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Problems With Spark


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BLAH...... I'd like to start off by saying that. I have taken up the hobby of riding and so far has proved to be very enjoyable, expensive as hell but enjoyable. I bought a bike off of craigslist that seemed to be a great bike, me being so new to the sport i really didn't know what to look for thus leading me to find alot of little problems with the bike after the purchase that i should've been aware of when i bought it lol. O well its a great learning experience and felloow riders here on TT have been more then helpful with diagnosing problems and preventing other problems.

Here's the predicament that I'm in now..... While out riding i seem to lose power to my bike without any reason. i figures that i had fouled another plug because i had that issue the time i was out before, After changing my plug it didn't resolve my issue so we tried another, still no luck. A friend i was riding with with a little more knowledge than myself (not much but a little) suggested that it might be a fuel issue so as soon as i got home i tore my carb apart and cleaned it out. All a learning experience for me haha but it went smooth with a little help from youtube still not the results i was looking for. i could smell fuel on the plug so then realized it wasnt a fuel issue :eek: pulled the plug and tried grounding it to the engine to see if i had a spark YAY i dont have a spark well thats that. now what i wanna know is before i spend 150$ on a new spark plug coil is there anything i should check before i do so? how do i ensure that it is my spark plug coil and not something else.

Im posting this in advance this time because i replaced my clutch on my bike and then replaced clutch cable when apparenty all i needed was spacers on the exsiting clutch cable wasted 250$ when it wasnt needed not gonna waste more $ i dont have :banana:

thnx in advance guys

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Ok, first off your paying wayy to much for parts. :banana:

Second was the plug grounded good when you tested it? to bare metal?

I'm sure what your having is a cheap issue to fix, even if it is the coil, you can get one for $10

yes it was grounded good, yamaha quoted me 150 for coil advised me try to replace the boot first which is only 15$

the only reason my clutch cost me so much was because i ran into a buncha bolts and shit that were stripped and had to be replaced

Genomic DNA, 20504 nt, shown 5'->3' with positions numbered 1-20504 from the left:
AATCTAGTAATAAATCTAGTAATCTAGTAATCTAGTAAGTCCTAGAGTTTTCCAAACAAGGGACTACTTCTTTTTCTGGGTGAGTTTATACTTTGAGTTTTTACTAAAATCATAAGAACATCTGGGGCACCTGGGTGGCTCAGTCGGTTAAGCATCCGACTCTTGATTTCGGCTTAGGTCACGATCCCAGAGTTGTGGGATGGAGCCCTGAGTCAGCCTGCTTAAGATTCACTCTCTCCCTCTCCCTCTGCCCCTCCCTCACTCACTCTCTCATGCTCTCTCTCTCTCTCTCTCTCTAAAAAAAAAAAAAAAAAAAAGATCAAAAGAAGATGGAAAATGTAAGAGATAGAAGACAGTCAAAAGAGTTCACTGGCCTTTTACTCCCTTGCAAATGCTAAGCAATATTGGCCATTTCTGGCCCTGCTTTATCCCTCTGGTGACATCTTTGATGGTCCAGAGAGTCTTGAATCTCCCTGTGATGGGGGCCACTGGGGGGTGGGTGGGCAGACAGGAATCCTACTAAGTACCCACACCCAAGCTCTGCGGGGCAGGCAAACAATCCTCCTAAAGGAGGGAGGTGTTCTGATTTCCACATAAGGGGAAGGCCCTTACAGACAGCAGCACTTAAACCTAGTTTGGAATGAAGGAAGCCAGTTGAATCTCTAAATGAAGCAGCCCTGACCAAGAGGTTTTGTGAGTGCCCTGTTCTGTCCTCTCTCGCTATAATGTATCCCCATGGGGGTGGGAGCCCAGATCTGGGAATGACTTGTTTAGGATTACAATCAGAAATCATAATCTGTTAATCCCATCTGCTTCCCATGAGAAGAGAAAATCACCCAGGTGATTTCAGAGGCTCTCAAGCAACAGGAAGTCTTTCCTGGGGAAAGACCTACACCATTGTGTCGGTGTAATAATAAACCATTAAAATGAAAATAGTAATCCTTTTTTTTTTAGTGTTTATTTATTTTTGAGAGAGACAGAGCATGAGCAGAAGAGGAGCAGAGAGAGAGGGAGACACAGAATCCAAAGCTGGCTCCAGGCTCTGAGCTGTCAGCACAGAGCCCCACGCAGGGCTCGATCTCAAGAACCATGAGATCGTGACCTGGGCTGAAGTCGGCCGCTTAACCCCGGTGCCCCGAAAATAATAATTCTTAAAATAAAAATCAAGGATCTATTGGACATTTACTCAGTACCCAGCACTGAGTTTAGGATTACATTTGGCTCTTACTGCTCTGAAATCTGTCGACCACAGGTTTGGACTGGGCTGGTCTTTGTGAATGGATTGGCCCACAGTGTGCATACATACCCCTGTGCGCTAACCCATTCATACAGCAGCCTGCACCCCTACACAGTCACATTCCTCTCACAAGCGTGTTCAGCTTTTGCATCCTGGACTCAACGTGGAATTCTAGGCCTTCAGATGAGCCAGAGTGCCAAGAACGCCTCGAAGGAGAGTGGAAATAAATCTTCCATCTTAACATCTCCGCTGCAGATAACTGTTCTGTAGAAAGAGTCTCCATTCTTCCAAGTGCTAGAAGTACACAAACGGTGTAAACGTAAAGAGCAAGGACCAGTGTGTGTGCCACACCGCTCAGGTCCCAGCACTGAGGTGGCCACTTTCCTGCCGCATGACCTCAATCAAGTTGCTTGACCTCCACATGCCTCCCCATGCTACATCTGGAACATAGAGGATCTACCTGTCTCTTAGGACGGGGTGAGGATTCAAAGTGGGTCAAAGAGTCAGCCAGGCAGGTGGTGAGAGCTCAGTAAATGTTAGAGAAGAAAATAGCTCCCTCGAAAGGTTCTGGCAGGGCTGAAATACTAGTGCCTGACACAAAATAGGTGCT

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A volt meter is your friend!!!

You can check to see if you have a closed circuit with your spark plug boot easily with a volt meter, thus needing to know if you need to replace it or not.

Coils seem to last forever on these bikes, however there's probably the odd one that does go out, chances are though it's not yours :banana:

With a volt meter the resistance of the coil can be tested, letting you know if it is in spec.

If I were you I would invest in a Yamaha service manual, the one from the factory not a haynes or a chiltons etc.

Right now you should be pulling the harness and checking to make sure that all the connections are clean. Using a tooth pick or even one of those plastic tooth pics with the rubber cleaners on the end, you can clean out your connections. Pull the coil connecter and clean the contacts with the pick and carb cleaner.

Check the stator, this is where the current is produced to actually get a spark, chances are your gasket for the stator cover is gone and mud/dirt has leaked onto the stator itself. Pull the cover and check around the flywheel, it should be very clean, the best way to look at this area is to pull the flywheel with a flywheel puller and check the stator physically.

The service manual I believe tells you how to check your stator, but I can't recall what the procedure is.

Maybe some others here can give you some more tips.

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One thing to keep in mind when checking stators...

Obviously you will need to know the prescribed resistance for each winding. Bear in mind that at room temperature you may get perfect results.